Little was expected to happen. The panel’s membership reflected the widening partisan strife in the nation’s capital. Yet, surprising many, the commission came back Dec. 1 with a plan to reduce budget deficits to 2.2 percent of GDP and outstanding debt levels by $4 trillion over the next decade. Simpson-Bowles concluded that a mix of spending cuts and tax increases would be needed to achieve the goals set by the president. Economic growth, spending cuts or taxes couldn’t achieve significant debt reduction by themselves. About 40 cents of every dollar that the government spent came from borrowed funds, a level that is unsustainable. Taking aim at the federal budget “untouchables” -- entitlements (Medicare and Medicaid), Social Security, defense and the tax code -- Simpson noted wistfully that the commission had “harpooned every whale in the ocean.” A bipartisan majority of 11 of the 18 commission members endorsed the multiyear plan. Without a supermajority, prospects diminished that Congress would quickly vote its recommendations up or down, as is required when considering military-base closings.
However, Simpson-Bowles wouldn’t go away. The media had elevated its recommendations to benchmark status for serious political discussion about the national debt. It lived on because no other plan generated as much support across partisan lines and with both the divided Congress and the sometimes distanced White House. The recommendations, it was thought, would provide cover for the president to appear to be seriously engaged. A majority of Republicans on the panel had voted for it and the top Democratic budget leader in the House had expressed his support. A bipartisan coalition of deficit hawks known as the Group of Six was pushing in the Senate.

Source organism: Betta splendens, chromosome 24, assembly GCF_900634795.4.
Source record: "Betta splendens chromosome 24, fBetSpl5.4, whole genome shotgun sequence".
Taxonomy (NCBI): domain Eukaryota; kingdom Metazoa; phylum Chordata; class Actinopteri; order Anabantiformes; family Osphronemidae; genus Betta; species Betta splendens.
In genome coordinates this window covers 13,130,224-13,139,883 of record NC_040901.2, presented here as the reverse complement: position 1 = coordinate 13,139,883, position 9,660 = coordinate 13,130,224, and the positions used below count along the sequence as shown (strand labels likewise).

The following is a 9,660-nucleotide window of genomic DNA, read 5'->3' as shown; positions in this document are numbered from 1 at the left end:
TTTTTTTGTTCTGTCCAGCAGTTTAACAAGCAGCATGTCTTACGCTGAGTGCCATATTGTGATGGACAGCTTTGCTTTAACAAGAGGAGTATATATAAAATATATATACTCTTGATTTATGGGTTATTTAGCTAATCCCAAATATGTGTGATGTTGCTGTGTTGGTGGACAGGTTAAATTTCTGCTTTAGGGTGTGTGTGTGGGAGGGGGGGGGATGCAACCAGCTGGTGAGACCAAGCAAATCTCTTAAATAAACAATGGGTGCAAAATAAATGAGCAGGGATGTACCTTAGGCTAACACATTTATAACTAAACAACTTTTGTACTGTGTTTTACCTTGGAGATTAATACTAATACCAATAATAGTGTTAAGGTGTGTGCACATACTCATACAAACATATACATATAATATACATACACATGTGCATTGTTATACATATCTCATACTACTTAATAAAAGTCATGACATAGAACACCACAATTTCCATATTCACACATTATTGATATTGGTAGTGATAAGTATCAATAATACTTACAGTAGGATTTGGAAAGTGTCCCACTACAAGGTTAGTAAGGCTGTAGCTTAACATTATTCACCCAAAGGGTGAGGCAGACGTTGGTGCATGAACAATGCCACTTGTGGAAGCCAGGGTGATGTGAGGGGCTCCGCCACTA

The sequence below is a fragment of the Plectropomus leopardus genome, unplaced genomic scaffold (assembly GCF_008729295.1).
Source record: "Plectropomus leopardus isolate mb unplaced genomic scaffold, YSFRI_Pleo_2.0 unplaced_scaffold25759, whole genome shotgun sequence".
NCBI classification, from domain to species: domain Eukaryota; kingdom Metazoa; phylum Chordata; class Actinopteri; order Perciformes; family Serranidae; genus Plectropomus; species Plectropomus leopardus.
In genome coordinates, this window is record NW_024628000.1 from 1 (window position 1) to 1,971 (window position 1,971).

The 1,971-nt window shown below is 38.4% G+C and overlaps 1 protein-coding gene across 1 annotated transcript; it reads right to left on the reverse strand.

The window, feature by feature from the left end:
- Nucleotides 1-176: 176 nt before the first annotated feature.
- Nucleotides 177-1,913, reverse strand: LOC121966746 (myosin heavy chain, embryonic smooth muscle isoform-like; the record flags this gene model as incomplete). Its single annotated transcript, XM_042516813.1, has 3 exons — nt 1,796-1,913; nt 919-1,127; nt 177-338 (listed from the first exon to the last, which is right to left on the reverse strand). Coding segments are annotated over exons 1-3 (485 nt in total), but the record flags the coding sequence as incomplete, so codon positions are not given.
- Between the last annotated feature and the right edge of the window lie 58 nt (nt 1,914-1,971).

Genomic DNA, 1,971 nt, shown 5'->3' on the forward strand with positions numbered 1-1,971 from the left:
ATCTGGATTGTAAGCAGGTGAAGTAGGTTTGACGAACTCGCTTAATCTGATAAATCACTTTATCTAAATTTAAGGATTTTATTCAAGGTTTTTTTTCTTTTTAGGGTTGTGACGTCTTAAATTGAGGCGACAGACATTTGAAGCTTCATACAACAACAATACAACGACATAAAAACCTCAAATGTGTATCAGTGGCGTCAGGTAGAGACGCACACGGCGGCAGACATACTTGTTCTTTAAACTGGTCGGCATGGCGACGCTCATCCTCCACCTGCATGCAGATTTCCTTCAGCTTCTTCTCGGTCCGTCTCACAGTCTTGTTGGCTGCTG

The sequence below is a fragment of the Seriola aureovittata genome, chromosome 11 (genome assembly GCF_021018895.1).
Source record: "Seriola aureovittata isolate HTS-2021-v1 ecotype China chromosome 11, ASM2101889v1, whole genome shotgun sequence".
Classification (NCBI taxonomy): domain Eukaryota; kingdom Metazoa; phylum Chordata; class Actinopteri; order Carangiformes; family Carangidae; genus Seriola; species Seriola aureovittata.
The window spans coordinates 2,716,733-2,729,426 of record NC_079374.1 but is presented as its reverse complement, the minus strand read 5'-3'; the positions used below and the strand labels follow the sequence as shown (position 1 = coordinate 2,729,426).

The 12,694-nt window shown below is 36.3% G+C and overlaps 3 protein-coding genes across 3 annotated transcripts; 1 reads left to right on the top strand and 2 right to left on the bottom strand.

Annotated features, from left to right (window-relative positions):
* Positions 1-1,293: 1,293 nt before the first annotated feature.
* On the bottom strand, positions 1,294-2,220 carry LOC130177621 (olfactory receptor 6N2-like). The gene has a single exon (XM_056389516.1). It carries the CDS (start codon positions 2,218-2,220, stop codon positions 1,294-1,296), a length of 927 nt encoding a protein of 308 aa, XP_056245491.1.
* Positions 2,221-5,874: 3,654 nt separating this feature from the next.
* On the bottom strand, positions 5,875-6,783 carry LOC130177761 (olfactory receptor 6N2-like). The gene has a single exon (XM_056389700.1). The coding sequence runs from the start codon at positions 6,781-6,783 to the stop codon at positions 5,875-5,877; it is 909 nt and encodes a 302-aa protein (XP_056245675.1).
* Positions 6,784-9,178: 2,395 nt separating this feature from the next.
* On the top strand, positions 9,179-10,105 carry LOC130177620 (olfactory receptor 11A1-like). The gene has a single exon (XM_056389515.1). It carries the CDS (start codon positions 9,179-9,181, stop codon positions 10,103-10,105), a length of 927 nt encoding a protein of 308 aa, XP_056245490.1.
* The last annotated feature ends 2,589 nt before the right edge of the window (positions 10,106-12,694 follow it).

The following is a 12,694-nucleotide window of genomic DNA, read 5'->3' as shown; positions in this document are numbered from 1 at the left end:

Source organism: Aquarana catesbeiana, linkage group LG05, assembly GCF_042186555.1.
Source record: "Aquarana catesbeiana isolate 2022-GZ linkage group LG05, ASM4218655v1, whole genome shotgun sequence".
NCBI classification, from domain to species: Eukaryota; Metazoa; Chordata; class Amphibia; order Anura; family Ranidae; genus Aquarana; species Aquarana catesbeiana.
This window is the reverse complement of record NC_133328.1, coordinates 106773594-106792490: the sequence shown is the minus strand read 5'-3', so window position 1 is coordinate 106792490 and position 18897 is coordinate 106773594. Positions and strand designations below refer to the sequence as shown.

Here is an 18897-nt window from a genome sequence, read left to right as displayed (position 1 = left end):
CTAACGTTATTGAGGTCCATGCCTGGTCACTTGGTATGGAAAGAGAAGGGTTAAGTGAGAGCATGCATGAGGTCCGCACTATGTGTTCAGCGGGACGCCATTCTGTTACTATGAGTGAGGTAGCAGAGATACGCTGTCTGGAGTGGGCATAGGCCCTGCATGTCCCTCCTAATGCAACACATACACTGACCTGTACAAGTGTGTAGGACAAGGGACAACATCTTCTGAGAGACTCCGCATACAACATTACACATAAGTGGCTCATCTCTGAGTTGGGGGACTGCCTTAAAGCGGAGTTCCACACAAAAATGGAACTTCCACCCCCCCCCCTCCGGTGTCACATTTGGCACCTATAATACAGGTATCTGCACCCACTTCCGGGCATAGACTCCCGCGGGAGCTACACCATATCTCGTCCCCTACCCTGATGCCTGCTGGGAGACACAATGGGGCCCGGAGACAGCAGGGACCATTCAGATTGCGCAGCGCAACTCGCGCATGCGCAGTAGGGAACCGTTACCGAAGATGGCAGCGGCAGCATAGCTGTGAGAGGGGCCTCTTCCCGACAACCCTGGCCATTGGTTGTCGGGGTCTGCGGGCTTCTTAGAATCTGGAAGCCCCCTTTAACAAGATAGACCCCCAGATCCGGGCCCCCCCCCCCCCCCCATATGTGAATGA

The 2010 midterm elections stopped the momentum. The Tea Party-led insurgency resulted in a 63-seat loss for Democrats and Republican control of the House. New members weren’t enthusiastic about a multiyear plan that called for $1 in increased taxes for every $3 in spending cuts. Even more unsettling was Obama’s failure to embrace Simpson-Bowles. That provided Republicans with the opening for Republicans to pass House Budget Committee Chairman Paul Ryan’s entitlement-cutting budget plan in April 2011. That budget, in turn, allowed Democrats to score points by portraying Republicans as heartless, as Clinton had done in his 1996 re-election campaign.